The Coming Epoch of New Coalitions: Possible Scenarios of the Near Future.Leonid Grinin & Andrey Korotayev - 2011 - World Futures 67 (8):531 - 563.
    This article analyzes some important aspects of socioeconomic and political development of the world in the near future. The future always stems from the present. The first part of the article is devoted to the study of some crucial events of the present, which could be regarded as precursors of forthcoming fundamental changes. In particular, it is shown that the turbulent events of late 2010 and 2011 in the Arab World may well be regarded as a start of the global (...)
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  25.  35
    Changing the Conversation About Brain Death.Robert D. Truog & Franklin G. Miller - 2014 - American Journal of Bioethics 14 (8):9-14.
    We seek to change the conversation about brain death by highlighting the distinction between brain death as a biological concept versus brain death as a legal status. The fact that brain death does not cohere with any biologically plausible definition of death has been known for decades. Nevertheless, this fact has not threatened the acceptance of brain death as a legal status that permits individuals to be treated as if they are dead. The similarities between “legally dead” and “legally blind” (...)
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  26.  13
    Cliques, Coalitions, Comrades and Colleagues: Sources of Cohesion in Groups.Holly Arrow - 2010 - In Social Brain, Distributed Mind. pp. 269.
    Cohesion may be based primarily on interpersonal ties or rely instead on the connection between member and group, while groups may cohere temporarily based on the immediate alignment of interests among members or may be tied together more permanently by socio-emotional bonds. Together, these characteristics define four prototypical group types. Cliques and coalitions are based primarily on dyadic ties. Groups of comrades or colleagues rely instead on the connection of members to the group for cohesion, which reduces the marginal (...)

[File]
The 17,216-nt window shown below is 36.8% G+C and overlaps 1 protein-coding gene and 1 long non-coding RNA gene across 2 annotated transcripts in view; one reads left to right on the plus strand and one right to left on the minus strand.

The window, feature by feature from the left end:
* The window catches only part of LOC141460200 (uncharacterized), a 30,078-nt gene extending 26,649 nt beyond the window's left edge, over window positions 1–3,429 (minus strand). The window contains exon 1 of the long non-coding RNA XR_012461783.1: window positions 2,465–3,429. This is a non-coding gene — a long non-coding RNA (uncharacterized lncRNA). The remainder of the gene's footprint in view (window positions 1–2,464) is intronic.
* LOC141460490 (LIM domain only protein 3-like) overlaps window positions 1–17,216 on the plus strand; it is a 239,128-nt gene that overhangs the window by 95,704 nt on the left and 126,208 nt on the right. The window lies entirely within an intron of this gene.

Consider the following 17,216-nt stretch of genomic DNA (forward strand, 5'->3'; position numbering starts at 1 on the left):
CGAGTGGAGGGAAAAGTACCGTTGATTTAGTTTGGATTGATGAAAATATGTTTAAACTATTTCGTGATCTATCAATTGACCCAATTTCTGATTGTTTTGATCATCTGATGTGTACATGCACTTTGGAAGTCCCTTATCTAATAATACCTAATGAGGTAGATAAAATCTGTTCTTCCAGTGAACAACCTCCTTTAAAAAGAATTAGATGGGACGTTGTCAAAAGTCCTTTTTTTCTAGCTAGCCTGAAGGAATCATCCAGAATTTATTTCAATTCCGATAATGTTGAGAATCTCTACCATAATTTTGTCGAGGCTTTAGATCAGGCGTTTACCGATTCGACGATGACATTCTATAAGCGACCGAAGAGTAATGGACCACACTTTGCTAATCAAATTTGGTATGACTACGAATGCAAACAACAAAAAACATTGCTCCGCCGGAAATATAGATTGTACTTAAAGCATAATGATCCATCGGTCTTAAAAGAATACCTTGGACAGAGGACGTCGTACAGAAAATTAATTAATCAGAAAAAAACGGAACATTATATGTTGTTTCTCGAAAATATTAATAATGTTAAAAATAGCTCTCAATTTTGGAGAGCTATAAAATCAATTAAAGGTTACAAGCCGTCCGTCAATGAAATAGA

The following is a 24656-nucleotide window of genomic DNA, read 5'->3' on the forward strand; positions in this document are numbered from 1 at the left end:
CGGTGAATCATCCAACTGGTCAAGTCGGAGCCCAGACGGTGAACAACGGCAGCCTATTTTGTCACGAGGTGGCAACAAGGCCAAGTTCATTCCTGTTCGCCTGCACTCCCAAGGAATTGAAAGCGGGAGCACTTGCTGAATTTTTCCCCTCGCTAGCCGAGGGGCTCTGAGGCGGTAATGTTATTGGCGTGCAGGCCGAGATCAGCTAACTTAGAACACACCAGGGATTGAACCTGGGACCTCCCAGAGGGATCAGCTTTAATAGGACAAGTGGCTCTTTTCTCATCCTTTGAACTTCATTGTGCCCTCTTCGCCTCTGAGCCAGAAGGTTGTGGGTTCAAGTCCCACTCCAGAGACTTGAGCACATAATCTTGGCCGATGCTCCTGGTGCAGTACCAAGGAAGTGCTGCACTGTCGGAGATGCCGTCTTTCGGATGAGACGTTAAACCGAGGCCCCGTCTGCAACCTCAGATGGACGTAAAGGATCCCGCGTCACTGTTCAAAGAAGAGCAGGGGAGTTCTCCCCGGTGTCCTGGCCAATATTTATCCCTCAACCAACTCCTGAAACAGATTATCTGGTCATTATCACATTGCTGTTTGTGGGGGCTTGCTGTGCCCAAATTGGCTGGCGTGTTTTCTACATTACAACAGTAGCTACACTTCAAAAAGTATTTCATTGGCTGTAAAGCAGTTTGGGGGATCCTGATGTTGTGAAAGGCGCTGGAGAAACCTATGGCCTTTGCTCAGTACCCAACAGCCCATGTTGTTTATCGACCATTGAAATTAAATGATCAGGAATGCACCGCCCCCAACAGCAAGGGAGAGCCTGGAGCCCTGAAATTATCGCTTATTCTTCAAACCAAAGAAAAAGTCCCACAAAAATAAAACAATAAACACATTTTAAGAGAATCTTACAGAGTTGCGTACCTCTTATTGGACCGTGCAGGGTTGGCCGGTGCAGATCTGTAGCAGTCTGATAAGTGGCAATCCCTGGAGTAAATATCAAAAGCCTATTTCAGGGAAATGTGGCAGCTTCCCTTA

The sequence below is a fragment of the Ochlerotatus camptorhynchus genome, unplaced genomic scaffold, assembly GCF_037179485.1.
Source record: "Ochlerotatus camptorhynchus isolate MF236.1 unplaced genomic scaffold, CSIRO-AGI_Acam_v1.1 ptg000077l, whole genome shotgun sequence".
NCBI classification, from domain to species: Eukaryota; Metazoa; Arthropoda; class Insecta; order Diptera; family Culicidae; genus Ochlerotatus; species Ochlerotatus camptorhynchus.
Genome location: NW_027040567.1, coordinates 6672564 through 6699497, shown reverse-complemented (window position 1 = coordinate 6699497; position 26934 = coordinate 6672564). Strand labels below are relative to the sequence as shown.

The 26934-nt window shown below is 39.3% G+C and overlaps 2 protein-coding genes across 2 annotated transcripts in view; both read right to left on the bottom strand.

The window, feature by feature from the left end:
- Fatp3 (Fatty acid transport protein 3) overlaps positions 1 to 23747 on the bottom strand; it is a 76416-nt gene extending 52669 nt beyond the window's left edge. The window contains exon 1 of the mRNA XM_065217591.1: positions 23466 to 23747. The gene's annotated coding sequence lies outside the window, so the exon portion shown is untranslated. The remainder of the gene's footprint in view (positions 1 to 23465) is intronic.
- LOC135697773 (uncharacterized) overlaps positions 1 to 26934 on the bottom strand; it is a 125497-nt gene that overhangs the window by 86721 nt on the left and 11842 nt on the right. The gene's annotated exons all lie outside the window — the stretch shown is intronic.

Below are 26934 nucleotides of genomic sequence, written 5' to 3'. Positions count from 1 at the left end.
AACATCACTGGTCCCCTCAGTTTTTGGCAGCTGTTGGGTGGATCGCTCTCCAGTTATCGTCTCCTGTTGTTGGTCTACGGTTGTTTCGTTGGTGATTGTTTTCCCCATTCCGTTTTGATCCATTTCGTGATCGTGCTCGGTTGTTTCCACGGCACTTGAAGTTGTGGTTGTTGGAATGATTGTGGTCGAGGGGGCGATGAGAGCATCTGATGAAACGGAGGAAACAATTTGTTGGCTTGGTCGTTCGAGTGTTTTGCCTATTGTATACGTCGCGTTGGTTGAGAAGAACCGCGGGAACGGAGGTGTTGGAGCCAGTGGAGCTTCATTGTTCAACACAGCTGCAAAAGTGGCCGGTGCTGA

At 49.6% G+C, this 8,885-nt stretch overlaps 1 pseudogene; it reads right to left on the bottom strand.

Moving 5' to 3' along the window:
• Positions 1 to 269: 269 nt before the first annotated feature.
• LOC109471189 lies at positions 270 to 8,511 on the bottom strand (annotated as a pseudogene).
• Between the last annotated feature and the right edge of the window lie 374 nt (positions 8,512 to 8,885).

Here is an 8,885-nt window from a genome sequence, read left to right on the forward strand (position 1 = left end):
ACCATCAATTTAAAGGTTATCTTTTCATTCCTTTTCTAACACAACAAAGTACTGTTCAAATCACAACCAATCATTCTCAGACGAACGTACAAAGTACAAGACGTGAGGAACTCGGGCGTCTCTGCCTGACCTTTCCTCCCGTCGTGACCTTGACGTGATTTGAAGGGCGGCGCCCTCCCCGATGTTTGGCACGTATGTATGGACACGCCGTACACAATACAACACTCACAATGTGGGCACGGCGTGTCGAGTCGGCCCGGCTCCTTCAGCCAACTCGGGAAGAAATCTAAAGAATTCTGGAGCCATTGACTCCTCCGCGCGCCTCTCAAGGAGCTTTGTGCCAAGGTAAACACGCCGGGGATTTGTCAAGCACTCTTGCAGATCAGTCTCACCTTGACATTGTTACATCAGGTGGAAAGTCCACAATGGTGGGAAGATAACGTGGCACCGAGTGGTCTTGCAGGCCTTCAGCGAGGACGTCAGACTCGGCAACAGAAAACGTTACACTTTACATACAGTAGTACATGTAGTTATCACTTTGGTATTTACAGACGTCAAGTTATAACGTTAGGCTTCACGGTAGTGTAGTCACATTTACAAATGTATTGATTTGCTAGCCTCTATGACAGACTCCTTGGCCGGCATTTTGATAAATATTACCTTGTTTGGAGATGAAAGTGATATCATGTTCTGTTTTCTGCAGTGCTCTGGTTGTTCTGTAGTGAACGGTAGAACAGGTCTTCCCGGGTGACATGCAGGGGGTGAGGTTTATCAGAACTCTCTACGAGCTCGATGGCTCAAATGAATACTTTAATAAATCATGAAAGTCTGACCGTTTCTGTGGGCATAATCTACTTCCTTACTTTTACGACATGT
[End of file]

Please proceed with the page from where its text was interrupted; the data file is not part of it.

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  27.  42
    Paper: Changing Attitudes Towards Euthanasia Among Medical Students in Austria.Willibald J. Stronegger, Christin Schmölzer, Éva Rásky & Wolfgang Freidl - 2011 - Journal of Medical Ethics 37 (4):227-229.
    Background In most European countries the attitudes regarding the acceptability of active euthanasia have clearly changed in the population since World War II. Therefore, it is interesting to know which trends in attitudes prevail among the physicians of the future. Methods The present study analyses trends in the attitudes towards active euthanasia in medical students at the Medical University of Graz, Austria. The survey was conducted over a period of 9 years, enabling us to investigate trends regarding both attitudes and (...)
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  28.  37
    Descartes's Changing Mind.Peter K. Machamer - 2009 - Princeton University Press.
    This is the first book to focus on Descartes's changing views, and it is welcome."--Roger Ariew, University of South Florida.
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  29.  1
    Changing Minds: Mind, Consciousness, and Identity in Patañjali's Yoga--Sūtra and Cognitive Neuroscience.Michele Marie Desmarais - 2008 - Motilal Banarsidass Publishers.